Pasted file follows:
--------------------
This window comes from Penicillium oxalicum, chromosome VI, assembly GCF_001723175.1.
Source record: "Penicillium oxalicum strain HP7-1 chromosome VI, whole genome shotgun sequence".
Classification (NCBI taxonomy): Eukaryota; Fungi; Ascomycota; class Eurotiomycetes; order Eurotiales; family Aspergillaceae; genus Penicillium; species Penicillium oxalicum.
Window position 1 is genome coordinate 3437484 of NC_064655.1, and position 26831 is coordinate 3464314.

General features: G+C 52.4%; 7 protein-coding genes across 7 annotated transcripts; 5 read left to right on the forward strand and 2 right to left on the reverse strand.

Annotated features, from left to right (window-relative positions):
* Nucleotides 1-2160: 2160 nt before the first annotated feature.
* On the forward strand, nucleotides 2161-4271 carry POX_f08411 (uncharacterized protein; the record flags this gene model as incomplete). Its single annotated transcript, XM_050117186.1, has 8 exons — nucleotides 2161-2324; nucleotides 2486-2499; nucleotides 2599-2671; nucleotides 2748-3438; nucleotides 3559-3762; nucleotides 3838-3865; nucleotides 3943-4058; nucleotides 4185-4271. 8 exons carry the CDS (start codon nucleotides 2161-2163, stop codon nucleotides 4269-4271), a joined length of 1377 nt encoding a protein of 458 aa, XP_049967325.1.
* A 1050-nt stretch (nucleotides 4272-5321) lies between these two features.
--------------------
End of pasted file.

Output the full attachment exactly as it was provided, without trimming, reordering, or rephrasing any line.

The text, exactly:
This window comes from Penicillium oxalicum, chromosome VI, assembly GCF_001723175.1.
Source record: "Penicillium oxalicum strain HP7-1 chromosome VI, whole genome shotgun sequence".
Classification (NCBI taxonomy): Eukaryota; Fungi; Ascomycota; class Eurotiomycetes; order Eurotiales; family Aspergillaceae; genus Penicillium; species Penicillium oxalicum.
Window position 1 is genome coordinate 3437484 of NC_064655.1, and position 26831 is coordinate 3464314.

General features: G+C 52.4%; 7 protein-coding genes across 7 annotated transcripts; 5 read left to right on the forward strand and 2 right to left on the reverse strand.

Annotated features, from left to right (window-relative positions):
* Nucleotides 1-2160: 2160 nt before the first annotated feature.
* On the forward strand, nucleotides 2161-4271 carry POX_f08411 (uncharacterized protein; the record flags this gene model as incomplete). Its single annotated transcript, XM_050117186.1, has 8 exons — nucleotides 2161-2324; nucleotides 2486-2499; nucleotides 2599-2671; nucleotides 2748-3438; nucleotides 3559-3762; nucleotides 3838-3865; nucleotides 3943-4058; nucleotides 4185-4271. 8 exons carry the CDS (start codon nucleotides 2161-2163, stop codon nucleotides 4269-4271), a joined length of 1377 nt encoding a protein of 458 aa, XP_049967325.1.
* A 1050-nt stretch (nucleotides 4272-5321) lies between these two features.